Fill This Form To Receive Instant Help

Help in Homework
trustpilot ratings
google ratings

Homework answers / question archive / ACCT 205 Assignment Rolling Thunder Bikes Rolling Thunder Bikes was started by Steve Wiseman, a former Olympic cyclist and marketing executive, in 1994 using some of his savings and by cashing in a bond given to him by his late grandmother

ACCT 205 Assignment Rolling Thunder Bikes Rolling Thunder Bikes was started by Steve Wiseman, a former Olympic cyclist and marketing executive, in 1994 using some of his savings and by cashing in a bond given to him by his late grandmother


ACCT 205


Rolling Thunder Bikes

Rolling Thunder Bikes was started by Steve Wiseman, a former Olympic cyclist and marketing executive, in 1994 using some of his savings and by cashing in a bond given to him by his late grandmother.  Initially, Steve sold a small number of high-end bicycles to local racers and enthusiasts out of his garage and provided custom service for his clients.  Although his sales were small the margin on these expensive bikes was large and he developed a local following who were impressed by his knowledge and by the superior work he performed on their bikes.  By 1996, Steve opened his first store in Toronto and had expanded to a wider array of bikes including mountain bikes, commuter bikes and children’s bikes.  He also stocked a wide variety of components, clothing and accessories for cyclists.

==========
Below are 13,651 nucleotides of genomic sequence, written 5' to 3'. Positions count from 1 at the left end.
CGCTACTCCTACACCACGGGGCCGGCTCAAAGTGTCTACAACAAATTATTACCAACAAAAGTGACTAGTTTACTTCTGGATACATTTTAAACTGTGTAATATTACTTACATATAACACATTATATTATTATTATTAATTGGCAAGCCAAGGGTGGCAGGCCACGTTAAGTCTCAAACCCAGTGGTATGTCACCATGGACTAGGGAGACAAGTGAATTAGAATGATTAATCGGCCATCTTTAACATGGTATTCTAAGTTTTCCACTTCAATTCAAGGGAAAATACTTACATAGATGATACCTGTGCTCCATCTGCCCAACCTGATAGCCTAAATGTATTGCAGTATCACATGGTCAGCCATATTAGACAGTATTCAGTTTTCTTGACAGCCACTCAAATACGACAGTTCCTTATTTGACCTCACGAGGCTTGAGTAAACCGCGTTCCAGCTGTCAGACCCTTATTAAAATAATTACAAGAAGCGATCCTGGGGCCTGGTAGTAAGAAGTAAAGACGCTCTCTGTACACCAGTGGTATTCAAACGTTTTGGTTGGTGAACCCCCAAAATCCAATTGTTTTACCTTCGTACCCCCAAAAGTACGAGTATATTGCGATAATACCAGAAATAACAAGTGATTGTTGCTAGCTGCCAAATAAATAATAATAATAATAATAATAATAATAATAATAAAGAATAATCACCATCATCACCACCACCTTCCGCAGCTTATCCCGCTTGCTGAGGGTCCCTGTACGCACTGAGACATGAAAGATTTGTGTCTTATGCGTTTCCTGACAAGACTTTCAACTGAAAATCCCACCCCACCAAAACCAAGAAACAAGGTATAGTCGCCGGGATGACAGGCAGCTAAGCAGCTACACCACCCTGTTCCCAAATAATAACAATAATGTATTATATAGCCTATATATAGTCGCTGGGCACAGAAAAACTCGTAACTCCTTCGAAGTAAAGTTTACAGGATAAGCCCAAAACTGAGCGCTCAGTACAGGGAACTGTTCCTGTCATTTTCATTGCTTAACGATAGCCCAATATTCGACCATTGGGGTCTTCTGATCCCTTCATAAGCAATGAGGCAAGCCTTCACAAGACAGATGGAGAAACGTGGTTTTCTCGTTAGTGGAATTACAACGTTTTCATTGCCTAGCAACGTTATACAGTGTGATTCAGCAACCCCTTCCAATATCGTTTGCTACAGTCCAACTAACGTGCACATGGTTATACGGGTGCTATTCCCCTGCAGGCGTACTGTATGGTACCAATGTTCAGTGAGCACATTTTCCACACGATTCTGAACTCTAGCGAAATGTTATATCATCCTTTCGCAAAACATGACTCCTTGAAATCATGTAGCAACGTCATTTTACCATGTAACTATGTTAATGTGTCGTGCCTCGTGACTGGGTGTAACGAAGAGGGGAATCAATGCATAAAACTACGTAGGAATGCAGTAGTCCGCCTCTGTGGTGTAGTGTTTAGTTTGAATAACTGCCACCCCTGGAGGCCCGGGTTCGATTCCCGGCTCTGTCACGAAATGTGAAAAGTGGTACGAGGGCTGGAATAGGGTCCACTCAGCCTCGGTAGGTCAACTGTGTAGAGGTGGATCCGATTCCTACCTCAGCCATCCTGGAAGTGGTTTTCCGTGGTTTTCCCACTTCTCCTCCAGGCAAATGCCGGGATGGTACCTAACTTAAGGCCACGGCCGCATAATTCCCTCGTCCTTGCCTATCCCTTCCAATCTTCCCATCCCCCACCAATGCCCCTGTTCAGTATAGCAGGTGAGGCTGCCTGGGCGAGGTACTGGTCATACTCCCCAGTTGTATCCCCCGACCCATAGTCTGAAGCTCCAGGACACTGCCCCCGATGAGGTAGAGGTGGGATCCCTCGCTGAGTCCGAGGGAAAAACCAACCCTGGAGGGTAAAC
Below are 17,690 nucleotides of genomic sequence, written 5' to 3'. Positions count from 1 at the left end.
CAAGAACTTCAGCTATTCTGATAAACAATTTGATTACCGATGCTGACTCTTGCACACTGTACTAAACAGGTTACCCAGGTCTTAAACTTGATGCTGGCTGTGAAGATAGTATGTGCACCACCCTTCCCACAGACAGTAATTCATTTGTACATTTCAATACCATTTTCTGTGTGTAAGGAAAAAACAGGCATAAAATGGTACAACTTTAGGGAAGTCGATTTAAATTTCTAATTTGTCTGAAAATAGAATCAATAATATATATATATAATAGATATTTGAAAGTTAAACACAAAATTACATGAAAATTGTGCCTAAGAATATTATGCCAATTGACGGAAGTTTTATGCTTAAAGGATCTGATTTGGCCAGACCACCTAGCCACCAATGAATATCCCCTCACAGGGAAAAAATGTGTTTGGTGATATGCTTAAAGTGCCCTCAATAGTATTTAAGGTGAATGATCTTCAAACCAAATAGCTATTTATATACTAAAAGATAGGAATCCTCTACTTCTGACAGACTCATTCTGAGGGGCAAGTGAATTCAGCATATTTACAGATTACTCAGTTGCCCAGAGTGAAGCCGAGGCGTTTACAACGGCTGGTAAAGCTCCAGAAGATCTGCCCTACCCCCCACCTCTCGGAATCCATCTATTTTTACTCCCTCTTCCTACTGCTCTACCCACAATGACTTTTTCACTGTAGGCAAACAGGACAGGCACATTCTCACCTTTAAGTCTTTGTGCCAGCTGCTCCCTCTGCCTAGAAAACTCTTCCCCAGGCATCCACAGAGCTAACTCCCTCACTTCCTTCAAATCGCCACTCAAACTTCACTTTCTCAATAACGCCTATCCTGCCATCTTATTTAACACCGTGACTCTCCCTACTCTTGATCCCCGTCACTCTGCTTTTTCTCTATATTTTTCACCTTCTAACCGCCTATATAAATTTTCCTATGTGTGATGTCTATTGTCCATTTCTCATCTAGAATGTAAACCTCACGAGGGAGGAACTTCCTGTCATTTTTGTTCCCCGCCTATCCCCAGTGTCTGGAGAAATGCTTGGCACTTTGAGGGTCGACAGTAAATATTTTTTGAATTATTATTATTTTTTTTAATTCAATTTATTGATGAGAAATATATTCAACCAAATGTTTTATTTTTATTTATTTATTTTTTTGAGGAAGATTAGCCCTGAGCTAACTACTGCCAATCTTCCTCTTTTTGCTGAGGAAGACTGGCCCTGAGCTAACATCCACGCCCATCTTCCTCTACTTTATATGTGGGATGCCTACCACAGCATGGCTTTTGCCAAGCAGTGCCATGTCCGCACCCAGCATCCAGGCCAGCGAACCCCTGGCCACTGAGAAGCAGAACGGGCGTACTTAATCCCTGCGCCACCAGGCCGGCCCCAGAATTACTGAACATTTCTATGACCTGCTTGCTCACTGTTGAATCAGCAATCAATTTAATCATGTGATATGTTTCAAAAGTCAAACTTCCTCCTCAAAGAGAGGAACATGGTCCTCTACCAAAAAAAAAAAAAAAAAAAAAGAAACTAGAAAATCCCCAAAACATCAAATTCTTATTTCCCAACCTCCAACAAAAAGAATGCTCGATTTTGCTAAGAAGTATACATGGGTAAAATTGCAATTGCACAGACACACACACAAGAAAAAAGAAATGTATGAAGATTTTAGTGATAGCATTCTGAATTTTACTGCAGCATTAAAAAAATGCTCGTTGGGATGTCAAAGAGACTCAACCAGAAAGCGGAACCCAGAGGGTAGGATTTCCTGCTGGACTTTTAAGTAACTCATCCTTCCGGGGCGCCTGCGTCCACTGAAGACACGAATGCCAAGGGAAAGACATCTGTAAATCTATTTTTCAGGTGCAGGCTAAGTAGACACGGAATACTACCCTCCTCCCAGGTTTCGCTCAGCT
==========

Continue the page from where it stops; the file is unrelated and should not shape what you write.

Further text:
Rolling Thunder Bikes (RTB) took off as more and more people became interested in cycling both for fitness and as a mode of transportation.  In addition, Steve started a bike club and racing team that were both affiliated with the store, drawing more and more customers in who were interested in riding and learning from him.  By 1998 he had opened two additional stores in Toronto, and a year later had four stores in Toronto as well as stores in Barrie, London, and Ottawa.


By 2004 the company had sixteen stores in Ontario, Quebec and Calgary, Alberta.  Steve remained the sole shareholder of the business and had financed the expansion through retained earnings and various bank loans.  While on a trip to Vancouver in the summer of 2005, he walked into a cool looking bicycle shop named Lightning Bikes which was owned by a woman named Samantha Shaklebot.  Steve was intrigued by the brands that Lightning Bikes carried as they were very similar to his lineup.  He had been thinking about continuing to expand to Western Canada beyond his one store in Calgary but was worried about his ability to manage stores across Canada by himself.